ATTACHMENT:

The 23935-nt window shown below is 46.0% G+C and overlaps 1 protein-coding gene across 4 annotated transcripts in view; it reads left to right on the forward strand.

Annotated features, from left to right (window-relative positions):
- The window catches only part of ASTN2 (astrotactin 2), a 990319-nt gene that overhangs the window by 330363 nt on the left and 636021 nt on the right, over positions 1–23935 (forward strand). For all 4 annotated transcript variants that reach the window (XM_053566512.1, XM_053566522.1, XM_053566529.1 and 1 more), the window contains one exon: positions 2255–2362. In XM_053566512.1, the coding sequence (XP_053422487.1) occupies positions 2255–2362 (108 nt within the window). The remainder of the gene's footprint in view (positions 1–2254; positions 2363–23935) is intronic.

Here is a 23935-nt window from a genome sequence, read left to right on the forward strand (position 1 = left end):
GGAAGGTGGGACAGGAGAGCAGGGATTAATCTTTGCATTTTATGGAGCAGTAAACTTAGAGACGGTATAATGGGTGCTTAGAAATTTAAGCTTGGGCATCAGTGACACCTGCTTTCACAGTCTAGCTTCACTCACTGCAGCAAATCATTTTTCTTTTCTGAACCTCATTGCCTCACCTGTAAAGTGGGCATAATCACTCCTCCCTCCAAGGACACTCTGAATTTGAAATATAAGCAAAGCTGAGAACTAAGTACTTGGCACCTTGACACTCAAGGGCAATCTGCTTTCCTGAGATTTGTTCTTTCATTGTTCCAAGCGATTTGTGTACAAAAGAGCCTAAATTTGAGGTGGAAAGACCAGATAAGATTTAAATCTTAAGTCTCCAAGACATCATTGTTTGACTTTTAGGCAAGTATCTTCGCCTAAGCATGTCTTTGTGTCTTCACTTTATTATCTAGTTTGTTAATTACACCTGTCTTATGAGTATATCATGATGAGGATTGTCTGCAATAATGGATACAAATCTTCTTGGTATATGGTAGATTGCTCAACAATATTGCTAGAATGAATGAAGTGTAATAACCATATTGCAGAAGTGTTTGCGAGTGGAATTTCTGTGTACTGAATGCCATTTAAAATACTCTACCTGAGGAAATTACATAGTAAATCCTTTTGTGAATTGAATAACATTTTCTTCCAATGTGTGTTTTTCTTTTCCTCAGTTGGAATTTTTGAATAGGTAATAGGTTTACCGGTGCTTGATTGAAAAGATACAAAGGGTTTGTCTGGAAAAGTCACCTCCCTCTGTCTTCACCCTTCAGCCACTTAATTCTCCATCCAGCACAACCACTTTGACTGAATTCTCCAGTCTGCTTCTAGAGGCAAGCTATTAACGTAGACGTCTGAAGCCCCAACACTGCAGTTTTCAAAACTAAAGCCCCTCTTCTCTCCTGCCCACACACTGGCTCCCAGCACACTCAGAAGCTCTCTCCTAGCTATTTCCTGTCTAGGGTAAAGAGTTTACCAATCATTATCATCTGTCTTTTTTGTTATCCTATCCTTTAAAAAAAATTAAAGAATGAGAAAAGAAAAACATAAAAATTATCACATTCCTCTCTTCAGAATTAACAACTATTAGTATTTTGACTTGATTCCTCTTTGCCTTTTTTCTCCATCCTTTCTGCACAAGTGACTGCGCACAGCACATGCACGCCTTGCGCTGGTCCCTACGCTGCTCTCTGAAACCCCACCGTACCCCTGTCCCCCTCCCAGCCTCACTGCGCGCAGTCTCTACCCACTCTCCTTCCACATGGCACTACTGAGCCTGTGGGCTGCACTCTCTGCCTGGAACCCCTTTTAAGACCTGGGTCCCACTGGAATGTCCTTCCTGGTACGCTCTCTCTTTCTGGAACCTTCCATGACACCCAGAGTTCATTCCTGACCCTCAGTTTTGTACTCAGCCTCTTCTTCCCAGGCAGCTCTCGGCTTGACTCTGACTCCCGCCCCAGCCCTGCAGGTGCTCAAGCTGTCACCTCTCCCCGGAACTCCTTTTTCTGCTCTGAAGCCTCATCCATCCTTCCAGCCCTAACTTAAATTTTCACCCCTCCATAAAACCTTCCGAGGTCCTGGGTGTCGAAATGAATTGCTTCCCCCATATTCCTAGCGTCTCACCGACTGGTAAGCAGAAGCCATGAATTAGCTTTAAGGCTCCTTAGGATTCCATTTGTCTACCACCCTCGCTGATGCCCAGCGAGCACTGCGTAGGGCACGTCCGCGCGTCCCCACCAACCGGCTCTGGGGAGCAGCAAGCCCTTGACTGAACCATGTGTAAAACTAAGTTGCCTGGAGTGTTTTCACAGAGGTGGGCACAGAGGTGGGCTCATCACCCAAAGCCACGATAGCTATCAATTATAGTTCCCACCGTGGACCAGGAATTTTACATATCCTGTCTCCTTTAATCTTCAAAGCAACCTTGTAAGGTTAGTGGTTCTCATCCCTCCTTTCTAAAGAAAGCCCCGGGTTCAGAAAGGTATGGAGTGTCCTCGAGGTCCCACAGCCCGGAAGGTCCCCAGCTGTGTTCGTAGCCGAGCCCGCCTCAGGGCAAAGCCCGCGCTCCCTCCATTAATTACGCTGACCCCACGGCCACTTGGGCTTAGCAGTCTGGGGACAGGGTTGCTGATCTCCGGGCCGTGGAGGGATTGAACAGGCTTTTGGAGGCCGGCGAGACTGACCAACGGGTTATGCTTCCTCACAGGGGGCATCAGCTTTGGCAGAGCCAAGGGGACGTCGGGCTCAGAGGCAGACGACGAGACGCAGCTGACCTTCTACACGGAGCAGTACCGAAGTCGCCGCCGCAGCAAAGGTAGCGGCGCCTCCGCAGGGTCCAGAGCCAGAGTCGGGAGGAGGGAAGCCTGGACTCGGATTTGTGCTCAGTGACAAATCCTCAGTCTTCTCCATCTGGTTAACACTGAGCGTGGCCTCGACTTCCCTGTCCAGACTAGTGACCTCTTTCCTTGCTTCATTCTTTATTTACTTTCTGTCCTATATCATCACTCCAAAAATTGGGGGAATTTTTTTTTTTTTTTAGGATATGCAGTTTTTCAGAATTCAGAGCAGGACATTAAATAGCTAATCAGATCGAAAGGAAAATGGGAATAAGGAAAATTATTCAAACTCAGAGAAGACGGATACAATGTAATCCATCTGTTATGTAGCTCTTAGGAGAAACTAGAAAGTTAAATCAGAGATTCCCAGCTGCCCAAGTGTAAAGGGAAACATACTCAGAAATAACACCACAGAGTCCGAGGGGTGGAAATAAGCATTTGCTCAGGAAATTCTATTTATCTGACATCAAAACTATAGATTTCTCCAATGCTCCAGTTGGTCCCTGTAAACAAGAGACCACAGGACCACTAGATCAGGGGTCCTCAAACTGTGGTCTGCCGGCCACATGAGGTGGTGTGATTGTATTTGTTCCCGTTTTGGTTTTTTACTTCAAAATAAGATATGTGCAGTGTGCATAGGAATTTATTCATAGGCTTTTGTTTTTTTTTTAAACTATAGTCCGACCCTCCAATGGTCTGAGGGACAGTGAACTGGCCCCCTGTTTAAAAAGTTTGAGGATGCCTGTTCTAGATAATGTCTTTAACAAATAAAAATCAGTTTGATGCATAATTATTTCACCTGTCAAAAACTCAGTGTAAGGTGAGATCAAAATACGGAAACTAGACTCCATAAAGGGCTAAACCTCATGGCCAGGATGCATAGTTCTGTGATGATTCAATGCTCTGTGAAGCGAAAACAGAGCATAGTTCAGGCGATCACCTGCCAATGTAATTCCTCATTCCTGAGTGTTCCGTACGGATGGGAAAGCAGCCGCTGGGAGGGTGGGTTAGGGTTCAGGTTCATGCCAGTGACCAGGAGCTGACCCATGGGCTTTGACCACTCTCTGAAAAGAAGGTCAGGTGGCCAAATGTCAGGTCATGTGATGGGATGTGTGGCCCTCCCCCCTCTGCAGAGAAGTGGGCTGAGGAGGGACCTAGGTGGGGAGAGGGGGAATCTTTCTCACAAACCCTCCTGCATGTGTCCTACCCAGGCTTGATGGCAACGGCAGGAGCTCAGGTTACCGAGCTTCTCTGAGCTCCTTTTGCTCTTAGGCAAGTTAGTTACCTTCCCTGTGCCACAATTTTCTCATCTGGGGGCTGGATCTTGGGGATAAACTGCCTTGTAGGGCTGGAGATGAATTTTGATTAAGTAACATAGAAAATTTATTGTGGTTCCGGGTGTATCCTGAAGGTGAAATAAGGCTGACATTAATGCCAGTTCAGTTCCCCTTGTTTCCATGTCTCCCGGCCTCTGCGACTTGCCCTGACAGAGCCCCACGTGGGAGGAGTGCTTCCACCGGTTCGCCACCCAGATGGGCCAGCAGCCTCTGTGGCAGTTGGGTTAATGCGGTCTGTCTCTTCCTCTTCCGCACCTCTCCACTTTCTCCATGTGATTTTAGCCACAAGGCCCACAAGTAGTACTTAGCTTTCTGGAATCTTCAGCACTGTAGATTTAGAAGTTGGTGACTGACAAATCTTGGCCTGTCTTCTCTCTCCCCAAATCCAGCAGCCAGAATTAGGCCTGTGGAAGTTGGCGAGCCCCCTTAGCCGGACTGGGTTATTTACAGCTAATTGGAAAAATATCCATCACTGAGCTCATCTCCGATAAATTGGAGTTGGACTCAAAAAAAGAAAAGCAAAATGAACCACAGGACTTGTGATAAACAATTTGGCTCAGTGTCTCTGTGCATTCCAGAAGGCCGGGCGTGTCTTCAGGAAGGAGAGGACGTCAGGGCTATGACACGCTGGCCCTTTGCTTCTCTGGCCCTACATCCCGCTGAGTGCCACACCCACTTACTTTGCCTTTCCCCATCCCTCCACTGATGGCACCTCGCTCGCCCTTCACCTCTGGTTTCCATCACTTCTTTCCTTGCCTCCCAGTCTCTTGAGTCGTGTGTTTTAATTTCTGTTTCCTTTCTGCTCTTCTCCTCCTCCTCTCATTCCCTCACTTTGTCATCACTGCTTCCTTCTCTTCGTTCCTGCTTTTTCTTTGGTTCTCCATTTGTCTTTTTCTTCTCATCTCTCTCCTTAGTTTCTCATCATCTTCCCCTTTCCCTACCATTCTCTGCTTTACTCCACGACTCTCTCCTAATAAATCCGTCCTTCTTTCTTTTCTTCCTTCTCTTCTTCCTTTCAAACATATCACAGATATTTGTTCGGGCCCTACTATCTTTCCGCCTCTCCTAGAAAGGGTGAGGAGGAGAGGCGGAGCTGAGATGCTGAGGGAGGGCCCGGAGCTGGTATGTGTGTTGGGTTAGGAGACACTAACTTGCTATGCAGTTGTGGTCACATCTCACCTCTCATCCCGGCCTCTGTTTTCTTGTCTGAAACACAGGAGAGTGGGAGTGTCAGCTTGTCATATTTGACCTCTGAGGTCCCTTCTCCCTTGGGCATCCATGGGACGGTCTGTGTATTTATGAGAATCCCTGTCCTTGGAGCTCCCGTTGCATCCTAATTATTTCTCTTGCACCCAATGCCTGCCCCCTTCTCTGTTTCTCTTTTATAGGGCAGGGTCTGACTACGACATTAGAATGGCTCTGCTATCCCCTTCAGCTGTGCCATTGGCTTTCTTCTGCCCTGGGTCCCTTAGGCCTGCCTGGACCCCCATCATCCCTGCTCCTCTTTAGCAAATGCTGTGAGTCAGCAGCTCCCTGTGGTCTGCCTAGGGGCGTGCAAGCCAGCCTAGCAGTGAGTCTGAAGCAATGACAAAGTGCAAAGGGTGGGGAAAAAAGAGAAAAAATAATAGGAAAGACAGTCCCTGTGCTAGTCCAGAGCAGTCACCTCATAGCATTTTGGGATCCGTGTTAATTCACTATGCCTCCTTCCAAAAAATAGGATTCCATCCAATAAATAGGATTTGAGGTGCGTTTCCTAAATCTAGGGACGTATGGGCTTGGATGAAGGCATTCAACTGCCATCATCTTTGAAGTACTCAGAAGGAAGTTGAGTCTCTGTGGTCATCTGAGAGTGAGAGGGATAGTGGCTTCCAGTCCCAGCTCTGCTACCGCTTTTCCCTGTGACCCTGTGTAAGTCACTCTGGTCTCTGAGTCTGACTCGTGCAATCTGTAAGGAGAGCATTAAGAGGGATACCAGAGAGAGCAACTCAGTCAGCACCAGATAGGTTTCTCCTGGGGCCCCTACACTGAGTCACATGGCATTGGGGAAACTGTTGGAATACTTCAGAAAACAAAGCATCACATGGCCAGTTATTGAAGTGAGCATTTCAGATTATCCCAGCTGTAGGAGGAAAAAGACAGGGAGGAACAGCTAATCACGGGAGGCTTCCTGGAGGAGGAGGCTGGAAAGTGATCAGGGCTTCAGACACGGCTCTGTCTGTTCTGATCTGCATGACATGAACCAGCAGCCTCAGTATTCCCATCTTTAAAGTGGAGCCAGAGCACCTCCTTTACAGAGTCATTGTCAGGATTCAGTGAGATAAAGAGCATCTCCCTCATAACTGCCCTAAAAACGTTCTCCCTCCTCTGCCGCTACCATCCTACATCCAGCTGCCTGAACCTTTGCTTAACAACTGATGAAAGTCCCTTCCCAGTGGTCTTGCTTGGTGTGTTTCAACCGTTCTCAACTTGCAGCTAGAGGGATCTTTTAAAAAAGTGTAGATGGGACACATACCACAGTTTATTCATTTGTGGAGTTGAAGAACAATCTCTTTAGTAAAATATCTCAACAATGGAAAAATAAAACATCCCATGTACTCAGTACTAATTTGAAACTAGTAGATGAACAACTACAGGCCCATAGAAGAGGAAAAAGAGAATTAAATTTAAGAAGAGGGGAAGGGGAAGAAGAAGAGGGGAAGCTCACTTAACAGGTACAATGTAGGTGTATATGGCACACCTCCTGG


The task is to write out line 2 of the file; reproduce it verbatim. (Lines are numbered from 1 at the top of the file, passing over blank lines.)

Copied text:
Annotated features, from left to right (window-relative positions):